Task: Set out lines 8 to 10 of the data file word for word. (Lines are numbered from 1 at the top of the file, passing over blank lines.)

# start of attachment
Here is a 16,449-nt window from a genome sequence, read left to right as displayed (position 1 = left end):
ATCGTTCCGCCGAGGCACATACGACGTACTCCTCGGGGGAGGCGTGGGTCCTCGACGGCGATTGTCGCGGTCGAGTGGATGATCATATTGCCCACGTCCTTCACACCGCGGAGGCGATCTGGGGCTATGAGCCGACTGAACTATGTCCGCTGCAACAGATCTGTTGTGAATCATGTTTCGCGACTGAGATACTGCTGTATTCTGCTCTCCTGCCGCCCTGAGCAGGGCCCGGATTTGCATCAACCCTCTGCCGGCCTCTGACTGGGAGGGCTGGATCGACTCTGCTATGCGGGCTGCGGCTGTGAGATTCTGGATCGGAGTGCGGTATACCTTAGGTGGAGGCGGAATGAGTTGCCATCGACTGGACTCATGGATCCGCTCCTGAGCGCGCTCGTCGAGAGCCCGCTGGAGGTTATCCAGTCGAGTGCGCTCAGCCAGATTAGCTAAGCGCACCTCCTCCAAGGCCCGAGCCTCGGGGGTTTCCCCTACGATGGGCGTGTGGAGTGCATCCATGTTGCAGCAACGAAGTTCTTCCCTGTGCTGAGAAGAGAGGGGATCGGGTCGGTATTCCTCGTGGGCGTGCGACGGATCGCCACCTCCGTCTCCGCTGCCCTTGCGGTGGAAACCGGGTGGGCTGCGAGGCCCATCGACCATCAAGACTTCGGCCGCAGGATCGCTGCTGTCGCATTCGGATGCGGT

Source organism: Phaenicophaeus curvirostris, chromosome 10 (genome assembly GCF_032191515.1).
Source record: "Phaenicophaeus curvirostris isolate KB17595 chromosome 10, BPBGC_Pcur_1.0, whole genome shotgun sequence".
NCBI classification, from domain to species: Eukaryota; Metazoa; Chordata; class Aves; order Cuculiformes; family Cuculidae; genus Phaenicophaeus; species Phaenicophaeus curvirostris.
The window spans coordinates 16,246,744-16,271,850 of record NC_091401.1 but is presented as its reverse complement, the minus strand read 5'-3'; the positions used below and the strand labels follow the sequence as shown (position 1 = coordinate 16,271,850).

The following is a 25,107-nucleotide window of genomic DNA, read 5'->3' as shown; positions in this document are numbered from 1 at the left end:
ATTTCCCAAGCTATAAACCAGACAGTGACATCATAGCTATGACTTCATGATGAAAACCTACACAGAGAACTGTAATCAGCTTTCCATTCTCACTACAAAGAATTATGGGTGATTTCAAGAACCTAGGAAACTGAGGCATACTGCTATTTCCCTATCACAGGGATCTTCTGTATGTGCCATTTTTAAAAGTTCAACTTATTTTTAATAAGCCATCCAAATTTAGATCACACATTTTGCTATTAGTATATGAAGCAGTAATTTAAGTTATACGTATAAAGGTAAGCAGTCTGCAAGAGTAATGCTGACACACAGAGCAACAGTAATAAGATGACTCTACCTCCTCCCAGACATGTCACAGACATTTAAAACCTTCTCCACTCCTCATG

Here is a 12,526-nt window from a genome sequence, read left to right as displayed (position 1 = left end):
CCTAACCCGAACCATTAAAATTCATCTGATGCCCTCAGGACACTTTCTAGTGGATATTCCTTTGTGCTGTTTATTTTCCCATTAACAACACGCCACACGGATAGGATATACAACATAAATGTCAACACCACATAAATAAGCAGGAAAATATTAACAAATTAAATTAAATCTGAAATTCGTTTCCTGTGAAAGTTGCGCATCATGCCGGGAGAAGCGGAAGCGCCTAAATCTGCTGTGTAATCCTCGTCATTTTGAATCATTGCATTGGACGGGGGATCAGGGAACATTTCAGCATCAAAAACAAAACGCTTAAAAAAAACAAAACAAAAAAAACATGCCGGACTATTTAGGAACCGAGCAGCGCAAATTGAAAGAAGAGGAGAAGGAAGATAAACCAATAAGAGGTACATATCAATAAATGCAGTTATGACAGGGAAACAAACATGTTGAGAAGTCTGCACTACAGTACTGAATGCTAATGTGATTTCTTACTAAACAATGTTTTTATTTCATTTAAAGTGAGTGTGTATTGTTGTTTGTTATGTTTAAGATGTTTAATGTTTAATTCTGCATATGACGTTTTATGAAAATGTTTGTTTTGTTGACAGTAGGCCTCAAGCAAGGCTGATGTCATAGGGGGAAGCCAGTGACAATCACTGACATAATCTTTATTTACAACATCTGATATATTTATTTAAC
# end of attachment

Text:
ATTTCCCAAGCTATAAACCAGACAGTGACATCATAGCTATGACTTCATGATGAAAACCTACACAGAGAACTGTAATCAGCTTTCCATTCTCACTACAAAGAATTATGGGTGATTTCAAGAACCTAGGAAACTGAGGCATACTGCTATTTCCCTATCACAGGGATCTTCTGTATGTGCCATTTTTAAAAGTTCAACTTATTTTTAATAAGCCATCCAAATTTAGATCACACATTTTGCTATTAGTATATGAAGCAGTAATTTAAGTTATACGTATAAAGGTAAGCAGTCTGCAAGAGTAATGCTGACACACAGAGCAACAGTAATAAGATGACTCTACCTCCTCCCAGACATGTCACAGACATTTAAAACCTTCTCCACTCCTCATG

Here is a 12,526-nt window from a genome sequence, read left to right as displayed (position 1 = left end):
CCTAACCCGAACCATTAAAATTCATCTGATGCCCTCAGGACACTTTCTAGTGGATATTCCTTTGTGCTGTTTATTTTCCCATTAACAACACGCCACACGGATAGGATATACAACATAAATGTCAACACCACATAAATAAGCAGGAAAATATTAACAAATTAAATTAAATCTGAAATTCGTTTCCTGTGAAAGTTGCGCATCATGCCGGGAGAAGCGGAAGCGCCTAAATCTGCTGTGTAATCCTCGTCATTTTGAATCATTGCATTGGACGGGGGATCAGGGAACATTTCAGCATCAAAAACAAAACGCTTAAAAAAAACAAAACAAAAAAAACATGCCGGACTATTTAGGAACCGAGCAGCGCAAATTGAAAGAAGAGGAGAAGGAAGATAAACCAATAAGAGGTACATATCAATAAATGCAGTTATGACAGGGAAACAAACATGTTGAGAAGTCTGCACTACAGTACTGAATGCTAATGTGATTTCTTACTAAACAATGTTTTTATTTCATTTAAAGTGAGTGTGTATTGTTGTTTGTTATGTTTAAGATGTTTAATGTTTAATTCTGCATATGACGTTTTATGAAAATGTTTGTTTTGTTGACAGTAGGCCTCAAGCAAGGCTGATGTCATAGGGGGAAGCCAGTGACAATCACTGACATAATCTTTATTTACAACATCTGATATATTTATTTAAC